720  maintained in the department’s K-20 data warehouse. Results must
  721  be provided to a student’s teacher and parent in a timely manner
  722  as required in paragraph (2)(a).
  723         (e) The department, in collaboration with the Office of
  724  Early Learning, shall provide training and support for effective
  725  implementation of the screening and progress monitoring system.
  726         (9)(8) ANNUAL REPORT.—
  727         (a) In addition to the requirements in paragraph (5)(b),
  728  each district school board must annually report to the parent of
  729  each student the progress of the student toward achieving state
  730  and district expectations for proficiency in English Language
  731  Arts, science, social studies, and mathematics. The district
  732  school board must report to the parent the student’s results on
  733  each statewide, standardized assessment and the screening and
  734  progress monitoring system under subsection (8). The evaluation
  735  of each student’s progress must be based upon the student’s
  736  classroom work, observations, tests, district and state
  737  assessments, response to intensive interventions provided under
  738  paragraph (5)(a), and other relevant information. Progress
  739  reporting must be provided to the parent in writing in a format
  740  adopted by the district school board.
  741         (b) Each district school board must annually publish on the
  742  district website and in the local newspaper the following
  743  information on the prior school year:
  744         1. The provisions of this section relating to public school
  745  student progression and the district school board’s policies and
  746  procedures on student retention and promotion.
  747         2. By grade, the number and percentage of all students in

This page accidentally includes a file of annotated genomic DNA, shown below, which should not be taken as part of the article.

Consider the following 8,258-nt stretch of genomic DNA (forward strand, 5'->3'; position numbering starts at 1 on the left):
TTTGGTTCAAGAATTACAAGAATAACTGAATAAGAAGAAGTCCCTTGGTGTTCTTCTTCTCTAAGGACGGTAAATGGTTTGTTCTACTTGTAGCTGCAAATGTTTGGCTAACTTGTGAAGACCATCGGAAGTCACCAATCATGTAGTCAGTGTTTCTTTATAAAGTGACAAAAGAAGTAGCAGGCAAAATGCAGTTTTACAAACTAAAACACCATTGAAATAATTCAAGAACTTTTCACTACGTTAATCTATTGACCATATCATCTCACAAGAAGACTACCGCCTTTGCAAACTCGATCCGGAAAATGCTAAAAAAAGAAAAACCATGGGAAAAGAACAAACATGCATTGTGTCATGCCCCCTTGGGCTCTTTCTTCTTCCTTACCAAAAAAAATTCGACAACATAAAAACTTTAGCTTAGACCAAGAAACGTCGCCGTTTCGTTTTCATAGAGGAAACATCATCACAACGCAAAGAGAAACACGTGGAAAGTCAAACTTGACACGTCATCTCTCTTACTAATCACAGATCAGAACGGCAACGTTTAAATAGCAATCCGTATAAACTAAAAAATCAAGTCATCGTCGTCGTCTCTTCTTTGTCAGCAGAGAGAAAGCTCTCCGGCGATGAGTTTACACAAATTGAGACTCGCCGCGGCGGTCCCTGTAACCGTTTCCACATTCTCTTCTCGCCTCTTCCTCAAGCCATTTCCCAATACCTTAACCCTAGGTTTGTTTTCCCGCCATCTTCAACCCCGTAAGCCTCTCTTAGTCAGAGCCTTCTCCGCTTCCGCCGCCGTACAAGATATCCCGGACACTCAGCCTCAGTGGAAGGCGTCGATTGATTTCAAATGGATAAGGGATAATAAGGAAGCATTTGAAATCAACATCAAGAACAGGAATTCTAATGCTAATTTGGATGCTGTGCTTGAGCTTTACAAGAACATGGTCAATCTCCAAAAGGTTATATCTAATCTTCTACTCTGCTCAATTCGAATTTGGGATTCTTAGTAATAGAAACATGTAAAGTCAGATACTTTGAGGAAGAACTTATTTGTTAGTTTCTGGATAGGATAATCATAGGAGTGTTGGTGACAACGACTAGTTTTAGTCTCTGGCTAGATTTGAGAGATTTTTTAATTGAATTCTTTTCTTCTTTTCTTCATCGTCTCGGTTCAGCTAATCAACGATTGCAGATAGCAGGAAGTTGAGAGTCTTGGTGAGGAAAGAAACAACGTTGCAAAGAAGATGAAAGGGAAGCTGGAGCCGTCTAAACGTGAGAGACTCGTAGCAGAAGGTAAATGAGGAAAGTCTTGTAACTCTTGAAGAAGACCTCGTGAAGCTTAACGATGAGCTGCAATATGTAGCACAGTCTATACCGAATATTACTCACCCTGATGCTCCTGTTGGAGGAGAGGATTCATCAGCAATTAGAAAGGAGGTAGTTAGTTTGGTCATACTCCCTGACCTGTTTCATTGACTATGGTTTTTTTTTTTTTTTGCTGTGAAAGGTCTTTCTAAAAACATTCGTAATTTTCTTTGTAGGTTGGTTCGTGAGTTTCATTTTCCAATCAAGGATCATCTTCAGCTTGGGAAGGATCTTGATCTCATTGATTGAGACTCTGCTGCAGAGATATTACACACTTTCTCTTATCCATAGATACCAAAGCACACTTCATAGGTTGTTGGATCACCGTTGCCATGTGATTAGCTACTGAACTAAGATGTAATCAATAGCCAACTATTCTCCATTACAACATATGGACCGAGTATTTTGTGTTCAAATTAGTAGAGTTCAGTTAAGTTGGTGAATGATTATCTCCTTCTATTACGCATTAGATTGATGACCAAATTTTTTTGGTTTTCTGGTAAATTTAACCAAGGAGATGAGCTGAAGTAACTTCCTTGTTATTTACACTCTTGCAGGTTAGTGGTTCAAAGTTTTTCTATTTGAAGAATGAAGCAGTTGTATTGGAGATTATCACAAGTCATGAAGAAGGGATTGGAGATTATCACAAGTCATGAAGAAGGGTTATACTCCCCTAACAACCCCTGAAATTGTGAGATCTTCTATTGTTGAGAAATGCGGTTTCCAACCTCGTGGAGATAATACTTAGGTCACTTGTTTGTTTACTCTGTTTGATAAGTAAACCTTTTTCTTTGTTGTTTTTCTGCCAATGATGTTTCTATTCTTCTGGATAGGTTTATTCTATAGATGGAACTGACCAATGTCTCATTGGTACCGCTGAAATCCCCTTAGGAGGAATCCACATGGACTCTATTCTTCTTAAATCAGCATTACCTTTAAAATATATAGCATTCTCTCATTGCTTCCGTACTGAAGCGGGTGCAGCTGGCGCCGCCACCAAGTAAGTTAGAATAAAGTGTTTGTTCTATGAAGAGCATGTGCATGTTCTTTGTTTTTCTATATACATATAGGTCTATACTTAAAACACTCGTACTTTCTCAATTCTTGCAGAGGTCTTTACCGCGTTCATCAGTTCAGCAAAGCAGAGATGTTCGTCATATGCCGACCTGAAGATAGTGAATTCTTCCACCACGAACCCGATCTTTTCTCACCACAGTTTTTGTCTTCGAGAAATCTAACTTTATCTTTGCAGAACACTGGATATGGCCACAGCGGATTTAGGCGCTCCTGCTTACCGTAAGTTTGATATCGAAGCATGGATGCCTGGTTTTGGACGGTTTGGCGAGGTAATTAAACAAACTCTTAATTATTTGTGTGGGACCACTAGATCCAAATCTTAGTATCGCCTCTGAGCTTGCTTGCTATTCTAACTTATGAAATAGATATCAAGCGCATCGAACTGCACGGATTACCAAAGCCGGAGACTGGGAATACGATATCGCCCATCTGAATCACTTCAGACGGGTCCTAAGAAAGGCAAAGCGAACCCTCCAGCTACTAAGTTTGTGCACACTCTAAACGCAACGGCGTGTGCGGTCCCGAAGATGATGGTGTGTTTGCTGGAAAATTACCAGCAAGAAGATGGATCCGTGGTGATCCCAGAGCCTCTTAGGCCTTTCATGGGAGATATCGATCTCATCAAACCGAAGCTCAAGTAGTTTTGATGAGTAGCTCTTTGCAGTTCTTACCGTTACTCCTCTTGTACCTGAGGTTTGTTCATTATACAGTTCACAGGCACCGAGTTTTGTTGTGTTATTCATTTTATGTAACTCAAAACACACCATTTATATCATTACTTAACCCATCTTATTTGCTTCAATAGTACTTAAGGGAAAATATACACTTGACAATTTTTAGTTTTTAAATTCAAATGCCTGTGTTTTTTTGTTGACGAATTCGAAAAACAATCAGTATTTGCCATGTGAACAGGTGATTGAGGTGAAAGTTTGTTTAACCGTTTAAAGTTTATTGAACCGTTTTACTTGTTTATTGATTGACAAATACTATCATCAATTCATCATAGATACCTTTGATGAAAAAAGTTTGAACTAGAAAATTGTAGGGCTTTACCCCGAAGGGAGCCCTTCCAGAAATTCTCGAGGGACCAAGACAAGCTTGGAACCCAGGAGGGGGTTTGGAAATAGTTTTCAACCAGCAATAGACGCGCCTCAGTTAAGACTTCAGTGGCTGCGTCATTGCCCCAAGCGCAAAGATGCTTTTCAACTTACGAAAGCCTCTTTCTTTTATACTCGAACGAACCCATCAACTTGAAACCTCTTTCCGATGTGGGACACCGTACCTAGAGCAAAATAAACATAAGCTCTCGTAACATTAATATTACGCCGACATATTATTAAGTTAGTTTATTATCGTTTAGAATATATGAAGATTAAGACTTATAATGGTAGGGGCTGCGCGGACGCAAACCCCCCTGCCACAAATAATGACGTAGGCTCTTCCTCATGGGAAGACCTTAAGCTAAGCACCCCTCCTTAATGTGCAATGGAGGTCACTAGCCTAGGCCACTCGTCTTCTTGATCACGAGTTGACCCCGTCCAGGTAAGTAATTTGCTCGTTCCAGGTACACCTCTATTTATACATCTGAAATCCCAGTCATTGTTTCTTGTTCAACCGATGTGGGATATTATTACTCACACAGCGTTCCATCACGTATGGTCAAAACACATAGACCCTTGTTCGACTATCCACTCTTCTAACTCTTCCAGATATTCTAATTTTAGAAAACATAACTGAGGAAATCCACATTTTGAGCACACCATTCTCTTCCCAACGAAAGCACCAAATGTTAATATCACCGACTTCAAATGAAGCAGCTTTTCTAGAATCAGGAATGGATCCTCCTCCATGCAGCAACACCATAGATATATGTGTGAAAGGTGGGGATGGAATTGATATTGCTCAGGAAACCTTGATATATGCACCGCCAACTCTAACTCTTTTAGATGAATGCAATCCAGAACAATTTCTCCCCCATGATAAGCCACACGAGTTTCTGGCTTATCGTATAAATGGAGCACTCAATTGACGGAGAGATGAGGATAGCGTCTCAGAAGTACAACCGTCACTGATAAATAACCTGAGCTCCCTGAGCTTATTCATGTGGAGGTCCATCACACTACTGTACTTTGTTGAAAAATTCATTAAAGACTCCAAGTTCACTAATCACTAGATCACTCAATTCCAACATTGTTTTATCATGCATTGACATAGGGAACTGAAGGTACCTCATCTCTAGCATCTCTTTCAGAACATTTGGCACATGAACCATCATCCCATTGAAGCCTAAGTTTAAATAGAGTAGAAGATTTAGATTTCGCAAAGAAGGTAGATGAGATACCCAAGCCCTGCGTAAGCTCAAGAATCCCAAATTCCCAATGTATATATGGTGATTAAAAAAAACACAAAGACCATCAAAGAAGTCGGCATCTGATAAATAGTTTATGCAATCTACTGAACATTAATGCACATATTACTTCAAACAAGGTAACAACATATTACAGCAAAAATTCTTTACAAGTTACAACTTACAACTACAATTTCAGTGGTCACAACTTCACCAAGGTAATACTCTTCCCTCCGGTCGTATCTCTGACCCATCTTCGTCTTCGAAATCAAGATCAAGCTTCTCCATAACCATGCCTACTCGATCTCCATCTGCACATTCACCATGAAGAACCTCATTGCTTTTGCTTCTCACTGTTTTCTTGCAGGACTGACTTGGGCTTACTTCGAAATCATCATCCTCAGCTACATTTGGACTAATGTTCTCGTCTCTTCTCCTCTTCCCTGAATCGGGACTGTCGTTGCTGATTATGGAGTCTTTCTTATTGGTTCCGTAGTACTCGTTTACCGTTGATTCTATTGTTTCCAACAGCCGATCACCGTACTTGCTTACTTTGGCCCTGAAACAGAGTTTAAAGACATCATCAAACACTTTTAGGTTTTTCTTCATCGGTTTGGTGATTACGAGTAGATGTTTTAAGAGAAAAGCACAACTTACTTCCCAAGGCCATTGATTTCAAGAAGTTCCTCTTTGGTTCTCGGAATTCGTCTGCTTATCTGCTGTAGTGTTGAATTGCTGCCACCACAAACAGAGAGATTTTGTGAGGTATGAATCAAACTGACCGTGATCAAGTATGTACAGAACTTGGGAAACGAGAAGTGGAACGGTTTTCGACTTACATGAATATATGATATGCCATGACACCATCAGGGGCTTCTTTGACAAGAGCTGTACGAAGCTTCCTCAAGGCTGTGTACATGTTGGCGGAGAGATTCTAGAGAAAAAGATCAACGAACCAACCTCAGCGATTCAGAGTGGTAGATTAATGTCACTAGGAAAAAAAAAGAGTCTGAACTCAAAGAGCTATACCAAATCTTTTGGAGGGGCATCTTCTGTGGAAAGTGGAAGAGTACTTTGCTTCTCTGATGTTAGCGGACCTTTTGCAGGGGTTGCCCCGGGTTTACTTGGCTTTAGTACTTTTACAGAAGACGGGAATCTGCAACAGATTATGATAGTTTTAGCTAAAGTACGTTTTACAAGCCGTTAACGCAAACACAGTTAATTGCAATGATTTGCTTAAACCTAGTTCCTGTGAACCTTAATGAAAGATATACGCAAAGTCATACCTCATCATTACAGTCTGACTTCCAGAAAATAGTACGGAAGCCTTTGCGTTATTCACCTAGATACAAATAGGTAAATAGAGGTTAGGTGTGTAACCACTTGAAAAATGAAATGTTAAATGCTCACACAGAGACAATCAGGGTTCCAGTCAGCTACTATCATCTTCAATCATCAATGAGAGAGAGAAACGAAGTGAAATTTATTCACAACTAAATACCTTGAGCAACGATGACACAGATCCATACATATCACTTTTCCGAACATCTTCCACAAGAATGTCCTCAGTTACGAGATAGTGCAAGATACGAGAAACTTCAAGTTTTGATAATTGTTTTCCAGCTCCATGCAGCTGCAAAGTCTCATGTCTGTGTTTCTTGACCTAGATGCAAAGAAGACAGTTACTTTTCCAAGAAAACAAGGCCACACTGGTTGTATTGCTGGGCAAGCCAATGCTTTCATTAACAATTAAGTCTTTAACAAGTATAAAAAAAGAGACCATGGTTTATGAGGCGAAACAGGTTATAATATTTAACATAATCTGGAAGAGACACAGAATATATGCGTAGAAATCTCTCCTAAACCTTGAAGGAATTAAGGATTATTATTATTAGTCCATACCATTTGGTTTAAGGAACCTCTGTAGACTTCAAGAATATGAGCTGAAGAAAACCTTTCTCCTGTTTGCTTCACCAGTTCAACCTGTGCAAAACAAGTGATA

748  grades 3 through 10 performing at Levels 1 and 2 on the
  749  statewide, standardized English Language Arts assessment.
  750         3. By grade, the number and percentage of all students
  751  retained in kindergarten through grade 10.
  752         4. Information on the total number of students who were
  753  promoted for good cause, by each category of good cause as
  754  specified in paragraph (6)(b).
  755         5. Any revisions to the district school board’s policies
  756  and procedures on student retention and promotion from the prior
  757  year.
  758         Section 13. Paragraph (a) of subsection (5) of section
  759  1008.345, Florida Statutes, is amended to read:
  760         1008.345 Implementation of state system of school
  761  improvement and education accountability.—
  762         (5) The commissioner shall annually report to the State
  763  Board of Education and the Legislature and recommend changes in
  764  state policy necessary to foster school improvement and
  765  education accountability. The report shall include:
  766         (a) For each school district:
  767         1. The percentage of students, by school and grade level,
  768  demonstrating learning growth in English Language Arts and
  769  mathematics.
  770         2. The percentage of students, by school and grade level,
  771  in both the highest and lowest quartiles demonstrating learning
  772  growth in English Language Arts and mathematics.
  773         3. The information contained in the school district’s
  774  annual report required pursuant to s. 1008.25(9) s. 1008.25(8).
  776  School reports shall be distributed pursuant to this subsection
  777  and s. 1001.42(18)(c) and according to rules adopted by the
  778  State Board of Education.
  779         Section 14. Section 1008.365, Florida Statutes, is created
  780  to read:
  781         1008.365 Reading Achievement Initiative for Scholastic
  782  Excellence Act.—
  783         (1) This section may be cited as the “Reading Achievement
  784  Initiative for Scholastic Excellence Act.”
  785         (2) The Reading Achievement Initiative for Scholastic
  786  Excellence (RAISE) Program is established within the Department
  787  of Education to provide instructional supports to school
  788  districts, school administrators, and instructional personnel in
  789  implementing evidence-based reading instruction and
  790  interventions in order to improve student reading achievement.
  791         (3) The department shall establish at least 20 literacy
  792  support regions and regional support teams, at the direction of
  793  a regional literacy support director appointed by the
  794  Commissioner of Education, to assist schools with improving low
  795  reading scores as provided in this section.
  796         (a) A regional literacy support director must be an
  797  employee of a school district, successfully demonstrate
  798  competence on the evidence-based strategies identified pursuant
  799  to s. 1001.215(8) through a statewide, competency-based reading
  800  endorsement pathway under s. 1012.586(2), and have the
  801  experience and credentials necessary, as determined by the